Re: Bubble Babies Dream of Unicorns and Rainbows

by Katrina Trinko

David, as a twenty-something who doesn’t expect unicorns to pop up at NR headquarters (but has hinted that a random penguin hanging out would be rather fun), I wanted to put in a good word for my generation. While I’m not keen on the particular phrases your example tweeters use, I think it’s entirely defensible to want to have a meaningful, interesting job that helps, not the world, but perhaps your own community.

Thanks to the production jumps made by capitalism, more people are able to do jobs that genuinely engage them, that really give them an opportunity to use their intelligence and creativity. I don’t see that there’s anything inherently better about someone having to slog through a job he despises, just because he needs to in order to pay the bills. Obviously, someone who does that, without complaining, for the sake of his family, is doing something great and laudable — but wouldn’t it be better yet if he could be employed in a job that paid the bills and was enjoyable? Isn’t it better when the economy maximizes everyone’s skill set and allows them to utilize it to the fullest extent possible?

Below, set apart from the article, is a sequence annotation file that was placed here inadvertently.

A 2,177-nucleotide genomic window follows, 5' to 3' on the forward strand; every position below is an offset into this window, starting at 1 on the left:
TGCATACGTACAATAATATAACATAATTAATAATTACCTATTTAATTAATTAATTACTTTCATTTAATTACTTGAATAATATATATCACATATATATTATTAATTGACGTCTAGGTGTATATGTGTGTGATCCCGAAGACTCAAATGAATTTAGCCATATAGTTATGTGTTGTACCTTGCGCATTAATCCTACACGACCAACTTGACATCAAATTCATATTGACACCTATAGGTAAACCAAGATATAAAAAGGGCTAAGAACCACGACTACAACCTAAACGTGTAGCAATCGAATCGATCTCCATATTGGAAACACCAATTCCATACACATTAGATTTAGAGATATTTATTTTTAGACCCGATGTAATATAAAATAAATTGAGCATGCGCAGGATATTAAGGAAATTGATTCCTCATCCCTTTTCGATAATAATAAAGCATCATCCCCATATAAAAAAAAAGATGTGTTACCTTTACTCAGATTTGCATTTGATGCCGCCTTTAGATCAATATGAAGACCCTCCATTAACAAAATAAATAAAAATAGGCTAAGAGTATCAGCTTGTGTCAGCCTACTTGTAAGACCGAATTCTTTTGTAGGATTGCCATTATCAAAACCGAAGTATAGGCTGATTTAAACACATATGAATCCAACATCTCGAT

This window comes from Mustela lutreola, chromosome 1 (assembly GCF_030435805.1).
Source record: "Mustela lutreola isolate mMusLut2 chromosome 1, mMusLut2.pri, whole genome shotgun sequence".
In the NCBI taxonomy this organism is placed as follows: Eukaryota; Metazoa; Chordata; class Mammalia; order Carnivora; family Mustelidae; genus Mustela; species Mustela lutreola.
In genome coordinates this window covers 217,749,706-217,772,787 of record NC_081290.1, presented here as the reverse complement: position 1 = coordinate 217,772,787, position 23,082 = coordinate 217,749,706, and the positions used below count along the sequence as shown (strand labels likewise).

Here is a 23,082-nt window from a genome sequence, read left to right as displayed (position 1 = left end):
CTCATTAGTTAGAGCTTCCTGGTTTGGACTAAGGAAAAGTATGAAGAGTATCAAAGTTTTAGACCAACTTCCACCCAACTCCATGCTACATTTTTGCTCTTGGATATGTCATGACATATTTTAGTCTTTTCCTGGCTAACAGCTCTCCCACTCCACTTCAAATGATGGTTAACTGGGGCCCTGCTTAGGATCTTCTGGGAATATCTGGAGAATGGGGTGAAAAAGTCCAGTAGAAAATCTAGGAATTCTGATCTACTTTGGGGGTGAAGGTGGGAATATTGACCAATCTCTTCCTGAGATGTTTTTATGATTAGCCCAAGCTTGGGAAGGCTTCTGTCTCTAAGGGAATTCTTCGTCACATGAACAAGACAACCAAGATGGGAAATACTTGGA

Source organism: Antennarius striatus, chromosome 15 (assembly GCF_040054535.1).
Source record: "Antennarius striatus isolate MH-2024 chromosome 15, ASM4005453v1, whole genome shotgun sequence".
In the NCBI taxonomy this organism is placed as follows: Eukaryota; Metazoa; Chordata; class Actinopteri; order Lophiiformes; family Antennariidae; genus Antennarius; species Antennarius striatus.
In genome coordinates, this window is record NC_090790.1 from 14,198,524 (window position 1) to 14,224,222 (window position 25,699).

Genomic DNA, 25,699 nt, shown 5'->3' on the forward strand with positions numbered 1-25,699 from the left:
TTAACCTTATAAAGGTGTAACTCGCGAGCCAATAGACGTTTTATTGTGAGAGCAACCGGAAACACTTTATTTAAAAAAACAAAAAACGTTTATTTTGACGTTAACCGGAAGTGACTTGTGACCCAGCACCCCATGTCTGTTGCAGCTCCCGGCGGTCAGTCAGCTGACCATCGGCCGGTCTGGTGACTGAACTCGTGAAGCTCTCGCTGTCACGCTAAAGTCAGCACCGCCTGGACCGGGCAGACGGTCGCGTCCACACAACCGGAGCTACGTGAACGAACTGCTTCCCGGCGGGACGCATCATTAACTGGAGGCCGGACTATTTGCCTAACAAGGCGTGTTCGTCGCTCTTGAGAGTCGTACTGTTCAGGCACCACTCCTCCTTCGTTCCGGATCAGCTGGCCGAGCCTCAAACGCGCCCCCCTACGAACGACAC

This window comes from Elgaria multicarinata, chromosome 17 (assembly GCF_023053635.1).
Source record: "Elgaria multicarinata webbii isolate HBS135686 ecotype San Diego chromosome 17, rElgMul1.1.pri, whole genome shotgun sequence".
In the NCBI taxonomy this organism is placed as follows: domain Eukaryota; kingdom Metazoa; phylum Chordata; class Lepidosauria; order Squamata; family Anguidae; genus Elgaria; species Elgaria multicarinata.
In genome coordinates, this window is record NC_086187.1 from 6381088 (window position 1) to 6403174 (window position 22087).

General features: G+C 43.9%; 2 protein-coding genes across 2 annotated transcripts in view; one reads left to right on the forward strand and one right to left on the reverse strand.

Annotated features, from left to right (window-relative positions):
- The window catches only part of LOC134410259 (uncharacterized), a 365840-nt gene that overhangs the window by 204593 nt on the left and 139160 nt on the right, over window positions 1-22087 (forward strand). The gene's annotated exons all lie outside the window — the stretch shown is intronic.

Of course, there are Millennials who childishly believe they will never have to decide between their self-interest and the common good, that changing lives will never demand personal sacrifice. (And based on the number of senior citizens who are opposed to any Medicare/Social Security cuts, that’s not just one generation’s problem.) And of course, joining the military is an extraordinarily courageous and generous act — and I have twenty-something friends who have done just that, who bravely fought for their country in Afghanistan.

But I don’t see any connection between wanting ideally to bring your dog to the office and being incapable of self-sacrifice. (And for whatever it’s worth, I have a very hard-working friend who has brought her dog to the office, to her boss’s delight.) Nor do I see it as wrong to want your employment, if possible, to be interesting and perhaps even meaningful. That doesn’t mean you hold out for the perfect job even if it requires skipping student loan payments, running up credit card debt, and mooching off your parents. But if it means you try, to the extent that you are financially able, to get a job you love, why oppose? 

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